Friday, 27 September, 16:00–16:30 (Jakobi 2, Room 107)
Language of presentation: Latvian
Art Academy of Latvia, PhD student
zanda_jankovska [ät] inbox.lv
Interaction of Art and Science in Latvia (1970s – 2010s)
Regarding art during the last fifty years the definition of style and movements has become more flexible and nebulous, therefore the evaluation of an art work – precautious. During this period aesthetics of technology play dominant roles in visual arts. It gives artists a new world where to materialize ones ideas; those that have not been possible to realize that before. This aspect has given way for and intensified discussions about the convergence of these two industries. It creates a question where art either starts or ends. As a result a new hybrid form of art develops - “scientific art”.
1. Stimulates its creators and viewers to discover new aesthetic values. Striving to be scientific and reasonable, it is not balancing with wit as a game of words;
2. Does not seek restoration of forms and themes of traditional art. Science serves an innovation of themes which inspire new formal and technical solutions;
3. Does not refer to other art works and it does not require comprehension of viewers which is based on memory, but it requires knowledge on different fields;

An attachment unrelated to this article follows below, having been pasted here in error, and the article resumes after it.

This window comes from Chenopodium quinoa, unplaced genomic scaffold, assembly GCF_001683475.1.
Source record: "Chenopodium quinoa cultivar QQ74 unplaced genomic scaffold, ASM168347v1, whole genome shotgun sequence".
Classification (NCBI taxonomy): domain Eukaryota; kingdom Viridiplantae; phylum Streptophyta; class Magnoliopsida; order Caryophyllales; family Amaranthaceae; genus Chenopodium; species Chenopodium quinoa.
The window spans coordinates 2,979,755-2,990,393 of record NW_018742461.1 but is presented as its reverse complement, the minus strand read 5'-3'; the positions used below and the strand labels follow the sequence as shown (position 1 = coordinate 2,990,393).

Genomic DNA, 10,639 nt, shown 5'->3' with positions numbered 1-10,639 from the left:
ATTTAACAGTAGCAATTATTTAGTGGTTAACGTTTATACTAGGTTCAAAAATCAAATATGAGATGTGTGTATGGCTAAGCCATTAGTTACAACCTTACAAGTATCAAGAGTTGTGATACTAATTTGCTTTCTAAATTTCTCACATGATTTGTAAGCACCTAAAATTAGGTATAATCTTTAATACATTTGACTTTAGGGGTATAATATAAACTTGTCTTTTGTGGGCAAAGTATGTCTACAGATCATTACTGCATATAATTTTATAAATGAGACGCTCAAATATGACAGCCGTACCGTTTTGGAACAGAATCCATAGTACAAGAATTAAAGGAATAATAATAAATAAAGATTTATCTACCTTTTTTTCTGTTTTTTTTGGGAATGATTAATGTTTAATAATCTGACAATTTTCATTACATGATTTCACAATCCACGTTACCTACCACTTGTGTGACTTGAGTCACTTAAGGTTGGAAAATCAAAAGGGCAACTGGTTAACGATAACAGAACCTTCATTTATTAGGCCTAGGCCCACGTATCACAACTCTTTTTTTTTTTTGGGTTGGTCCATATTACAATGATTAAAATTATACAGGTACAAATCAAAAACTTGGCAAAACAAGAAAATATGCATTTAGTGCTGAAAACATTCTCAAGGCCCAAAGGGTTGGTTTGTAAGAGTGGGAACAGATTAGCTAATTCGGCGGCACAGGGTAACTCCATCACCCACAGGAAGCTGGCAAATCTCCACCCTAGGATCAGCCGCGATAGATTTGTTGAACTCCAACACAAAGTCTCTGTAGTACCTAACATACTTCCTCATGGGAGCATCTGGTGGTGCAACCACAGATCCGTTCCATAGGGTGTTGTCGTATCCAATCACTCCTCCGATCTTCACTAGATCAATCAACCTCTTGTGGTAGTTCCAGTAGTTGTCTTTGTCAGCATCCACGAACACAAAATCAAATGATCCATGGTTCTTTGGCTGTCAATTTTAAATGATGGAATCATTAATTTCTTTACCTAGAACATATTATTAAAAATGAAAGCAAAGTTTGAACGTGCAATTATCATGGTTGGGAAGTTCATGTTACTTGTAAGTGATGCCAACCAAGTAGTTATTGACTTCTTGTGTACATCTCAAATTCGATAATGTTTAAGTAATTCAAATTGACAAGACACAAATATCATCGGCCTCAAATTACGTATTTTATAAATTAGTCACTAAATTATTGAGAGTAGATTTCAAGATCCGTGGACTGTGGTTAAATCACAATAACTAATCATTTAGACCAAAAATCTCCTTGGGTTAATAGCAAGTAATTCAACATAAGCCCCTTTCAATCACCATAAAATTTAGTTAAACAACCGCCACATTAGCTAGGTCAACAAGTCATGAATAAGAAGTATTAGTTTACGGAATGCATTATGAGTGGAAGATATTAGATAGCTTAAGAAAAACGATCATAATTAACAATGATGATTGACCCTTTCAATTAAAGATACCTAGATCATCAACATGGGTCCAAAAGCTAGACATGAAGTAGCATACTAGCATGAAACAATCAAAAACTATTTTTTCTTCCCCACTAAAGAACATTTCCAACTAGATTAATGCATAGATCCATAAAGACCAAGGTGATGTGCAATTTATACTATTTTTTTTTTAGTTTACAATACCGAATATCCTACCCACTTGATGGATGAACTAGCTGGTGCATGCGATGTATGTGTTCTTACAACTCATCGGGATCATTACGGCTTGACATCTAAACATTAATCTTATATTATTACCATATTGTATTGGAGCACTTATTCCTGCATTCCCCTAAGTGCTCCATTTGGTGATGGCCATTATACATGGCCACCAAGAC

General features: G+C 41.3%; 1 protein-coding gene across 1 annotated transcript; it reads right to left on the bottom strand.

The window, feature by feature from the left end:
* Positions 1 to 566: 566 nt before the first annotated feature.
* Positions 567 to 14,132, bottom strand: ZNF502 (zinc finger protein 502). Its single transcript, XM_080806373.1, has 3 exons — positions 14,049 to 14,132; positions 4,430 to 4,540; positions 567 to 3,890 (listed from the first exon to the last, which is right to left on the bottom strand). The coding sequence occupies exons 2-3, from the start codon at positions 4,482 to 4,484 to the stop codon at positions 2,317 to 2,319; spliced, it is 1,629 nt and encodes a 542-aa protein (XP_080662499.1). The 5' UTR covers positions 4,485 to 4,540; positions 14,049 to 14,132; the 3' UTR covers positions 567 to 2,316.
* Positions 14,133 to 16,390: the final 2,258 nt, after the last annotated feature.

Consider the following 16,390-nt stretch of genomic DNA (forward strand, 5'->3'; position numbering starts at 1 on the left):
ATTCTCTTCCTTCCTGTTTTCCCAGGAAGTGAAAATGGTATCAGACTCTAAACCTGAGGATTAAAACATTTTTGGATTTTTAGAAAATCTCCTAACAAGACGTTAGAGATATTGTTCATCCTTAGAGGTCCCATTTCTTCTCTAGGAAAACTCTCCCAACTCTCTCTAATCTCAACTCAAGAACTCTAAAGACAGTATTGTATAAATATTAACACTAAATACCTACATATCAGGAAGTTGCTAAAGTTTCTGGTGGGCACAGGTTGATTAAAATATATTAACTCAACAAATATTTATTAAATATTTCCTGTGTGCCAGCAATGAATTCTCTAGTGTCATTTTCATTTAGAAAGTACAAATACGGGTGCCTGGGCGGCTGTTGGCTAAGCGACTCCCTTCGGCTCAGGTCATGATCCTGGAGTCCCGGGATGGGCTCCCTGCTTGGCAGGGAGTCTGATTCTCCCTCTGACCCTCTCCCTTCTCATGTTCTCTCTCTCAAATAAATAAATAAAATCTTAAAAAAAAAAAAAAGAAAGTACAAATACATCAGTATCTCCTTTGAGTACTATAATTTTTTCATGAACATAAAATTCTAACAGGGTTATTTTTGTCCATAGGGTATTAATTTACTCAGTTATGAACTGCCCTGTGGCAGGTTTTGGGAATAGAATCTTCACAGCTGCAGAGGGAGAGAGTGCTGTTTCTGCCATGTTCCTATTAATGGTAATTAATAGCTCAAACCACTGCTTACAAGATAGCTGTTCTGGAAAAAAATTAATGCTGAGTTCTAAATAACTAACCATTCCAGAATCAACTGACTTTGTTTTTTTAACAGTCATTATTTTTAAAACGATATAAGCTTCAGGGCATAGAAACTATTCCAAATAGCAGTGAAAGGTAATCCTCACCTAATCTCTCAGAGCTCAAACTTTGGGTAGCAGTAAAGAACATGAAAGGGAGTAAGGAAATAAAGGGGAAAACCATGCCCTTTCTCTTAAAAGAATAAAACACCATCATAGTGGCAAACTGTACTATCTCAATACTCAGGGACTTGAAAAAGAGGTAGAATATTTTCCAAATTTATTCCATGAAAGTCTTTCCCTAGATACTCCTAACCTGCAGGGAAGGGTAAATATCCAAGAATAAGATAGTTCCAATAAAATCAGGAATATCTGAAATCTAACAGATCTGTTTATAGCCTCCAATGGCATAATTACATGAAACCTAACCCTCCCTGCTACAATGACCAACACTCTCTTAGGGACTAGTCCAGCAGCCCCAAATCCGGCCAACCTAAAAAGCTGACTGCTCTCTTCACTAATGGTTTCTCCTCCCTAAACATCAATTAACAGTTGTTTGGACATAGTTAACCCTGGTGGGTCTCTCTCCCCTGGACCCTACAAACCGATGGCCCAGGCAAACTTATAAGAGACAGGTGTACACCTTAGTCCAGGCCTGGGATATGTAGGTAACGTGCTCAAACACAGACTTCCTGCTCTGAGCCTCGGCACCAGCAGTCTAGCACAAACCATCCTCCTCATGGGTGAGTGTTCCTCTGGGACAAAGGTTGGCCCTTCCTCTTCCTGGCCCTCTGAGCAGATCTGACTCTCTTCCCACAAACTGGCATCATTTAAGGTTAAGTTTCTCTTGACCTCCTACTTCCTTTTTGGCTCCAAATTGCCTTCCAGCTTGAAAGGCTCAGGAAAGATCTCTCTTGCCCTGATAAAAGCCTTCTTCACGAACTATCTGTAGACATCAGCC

4. Although scientific art is associated with intertexuality, text is not as important as in conceptual art. It is not connected to reorganization of “conceptual complexity” but with the integration of other industries in the art.
The paper consists of subtopics: definitions and comparisons, space, image, and research as a method of art.
All these aspects are discussed focusing on the art practice in Latvia from 1970s until 2010, from a development of kinetic art until foundation of New Media Art Centre RIXC and creative work of independent artists, such as Voldemārs Jahonsons, Gints Gabrāns and Zane Bērziņa who are focusing on the question of relations between science and art.
Key words: art, science, kinetic art, technology, RIXC, Voldemārs Johansons, Gints Gabrāns